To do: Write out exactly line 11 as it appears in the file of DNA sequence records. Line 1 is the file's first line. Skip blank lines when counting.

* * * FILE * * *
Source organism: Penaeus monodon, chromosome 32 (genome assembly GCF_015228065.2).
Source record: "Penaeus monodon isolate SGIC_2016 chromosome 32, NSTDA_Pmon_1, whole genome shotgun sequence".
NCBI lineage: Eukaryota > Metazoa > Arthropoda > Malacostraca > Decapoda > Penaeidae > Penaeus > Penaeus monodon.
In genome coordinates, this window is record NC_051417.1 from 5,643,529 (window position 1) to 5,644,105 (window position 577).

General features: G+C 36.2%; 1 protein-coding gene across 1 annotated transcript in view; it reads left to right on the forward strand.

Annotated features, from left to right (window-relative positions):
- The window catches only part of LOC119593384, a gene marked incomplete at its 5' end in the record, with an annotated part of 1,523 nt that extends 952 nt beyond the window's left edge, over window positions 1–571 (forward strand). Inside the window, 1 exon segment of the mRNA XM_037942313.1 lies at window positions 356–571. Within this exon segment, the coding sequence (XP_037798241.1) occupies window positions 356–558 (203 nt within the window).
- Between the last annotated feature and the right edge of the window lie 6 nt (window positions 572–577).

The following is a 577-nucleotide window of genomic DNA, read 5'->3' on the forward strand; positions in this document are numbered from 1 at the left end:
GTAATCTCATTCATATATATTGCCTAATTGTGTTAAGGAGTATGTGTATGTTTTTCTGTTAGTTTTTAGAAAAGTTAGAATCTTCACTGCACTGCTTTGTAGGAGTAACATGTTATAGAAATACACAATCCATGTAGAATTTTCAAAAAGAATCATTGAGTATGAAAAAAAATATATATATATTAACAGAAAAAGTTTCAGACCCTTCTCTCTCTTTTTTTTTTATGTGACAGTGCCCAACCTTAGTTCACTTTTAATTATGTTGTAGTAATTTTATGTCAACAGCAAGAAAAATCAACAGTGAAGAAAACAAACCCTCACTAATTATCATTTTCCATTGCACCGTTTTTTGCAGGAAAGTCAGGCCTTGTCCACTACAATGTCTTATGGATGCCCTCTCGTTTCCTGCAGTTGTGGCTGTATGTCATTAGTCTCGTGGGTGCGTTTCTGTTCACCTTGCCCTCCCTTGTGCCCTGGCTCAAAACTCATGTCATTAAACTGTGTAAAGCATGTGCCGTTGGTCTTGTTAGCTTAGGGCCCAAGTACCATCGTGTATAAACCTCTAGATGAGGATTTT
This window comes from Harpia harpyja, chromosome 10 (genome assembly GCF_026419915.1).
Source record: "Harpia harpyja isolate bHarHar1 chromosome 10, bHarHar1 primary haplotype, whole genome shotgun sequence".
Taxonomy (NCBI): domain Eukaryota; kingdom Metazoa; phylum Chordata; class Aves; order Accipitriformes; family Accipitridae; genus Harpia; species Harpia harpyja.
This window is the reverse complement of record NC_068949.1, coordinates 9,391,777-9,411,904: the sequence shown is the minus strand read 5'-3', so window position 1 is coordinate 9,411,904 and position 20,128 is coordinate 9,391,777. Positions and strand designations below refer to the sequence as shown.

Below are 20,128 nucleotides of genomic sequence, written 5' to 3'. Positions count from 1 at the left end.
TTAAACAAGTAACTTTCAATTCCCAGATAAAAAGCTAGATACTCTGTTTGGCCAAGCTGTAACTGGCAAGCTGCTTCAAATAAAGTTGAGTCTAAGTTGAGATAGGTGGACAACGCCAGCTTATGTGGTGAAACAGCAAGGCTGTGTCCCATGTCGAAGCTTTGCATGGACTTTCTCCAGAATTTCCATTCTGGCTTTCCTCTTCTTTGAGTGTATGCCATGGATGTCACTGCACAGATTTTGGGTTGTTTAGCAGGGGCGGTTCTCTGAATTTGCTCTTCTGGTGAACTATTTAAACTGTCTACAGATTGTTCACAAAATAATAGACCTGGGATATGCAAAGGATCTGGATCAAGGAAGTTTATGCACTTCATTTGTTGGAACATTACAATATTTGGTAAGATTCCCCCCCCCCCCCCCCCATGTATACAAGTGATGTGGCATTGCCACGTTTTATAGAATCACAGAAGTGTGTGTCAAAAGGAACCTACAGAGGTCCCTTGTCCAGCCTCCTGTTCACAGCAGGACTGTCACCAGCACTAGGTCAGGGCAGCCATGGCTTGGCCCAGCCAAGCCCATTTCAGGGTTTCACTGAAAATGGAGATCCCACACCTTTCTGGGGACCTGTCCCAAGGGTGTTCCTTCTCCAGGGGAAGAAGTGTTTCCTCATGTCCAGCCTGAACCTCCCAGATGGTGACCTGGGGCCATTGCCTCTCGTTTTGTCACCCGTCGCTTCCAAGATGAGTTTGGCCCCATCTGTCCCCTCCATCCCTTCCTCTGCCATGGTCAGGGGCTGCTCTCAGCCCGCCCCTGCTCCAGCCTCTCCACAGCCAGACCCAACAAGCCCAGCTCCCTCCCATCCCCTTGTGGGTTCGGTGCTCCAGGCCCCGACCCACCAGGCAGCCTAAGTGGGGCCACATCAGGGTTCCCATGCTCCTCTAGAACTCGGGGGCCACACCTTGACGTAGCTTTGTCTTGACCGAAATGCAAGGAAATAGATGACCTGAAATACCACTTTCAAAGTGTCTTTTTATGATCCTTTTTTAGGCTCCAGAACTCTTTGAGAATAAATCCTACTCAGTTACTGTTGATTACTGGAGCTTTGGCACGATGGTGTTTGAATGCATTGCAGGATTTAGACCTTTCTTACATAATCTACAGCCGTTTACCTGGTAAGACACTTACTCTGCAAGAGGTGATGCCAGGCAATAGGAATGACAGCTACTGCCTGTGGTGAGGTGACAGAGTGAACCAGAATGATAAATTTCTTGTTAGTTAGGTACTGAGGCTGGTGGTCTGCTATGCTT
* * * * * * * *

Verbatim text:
This window comes from Harpia harpyja, chromosome 10 (genome assembly GCF_026419915.1).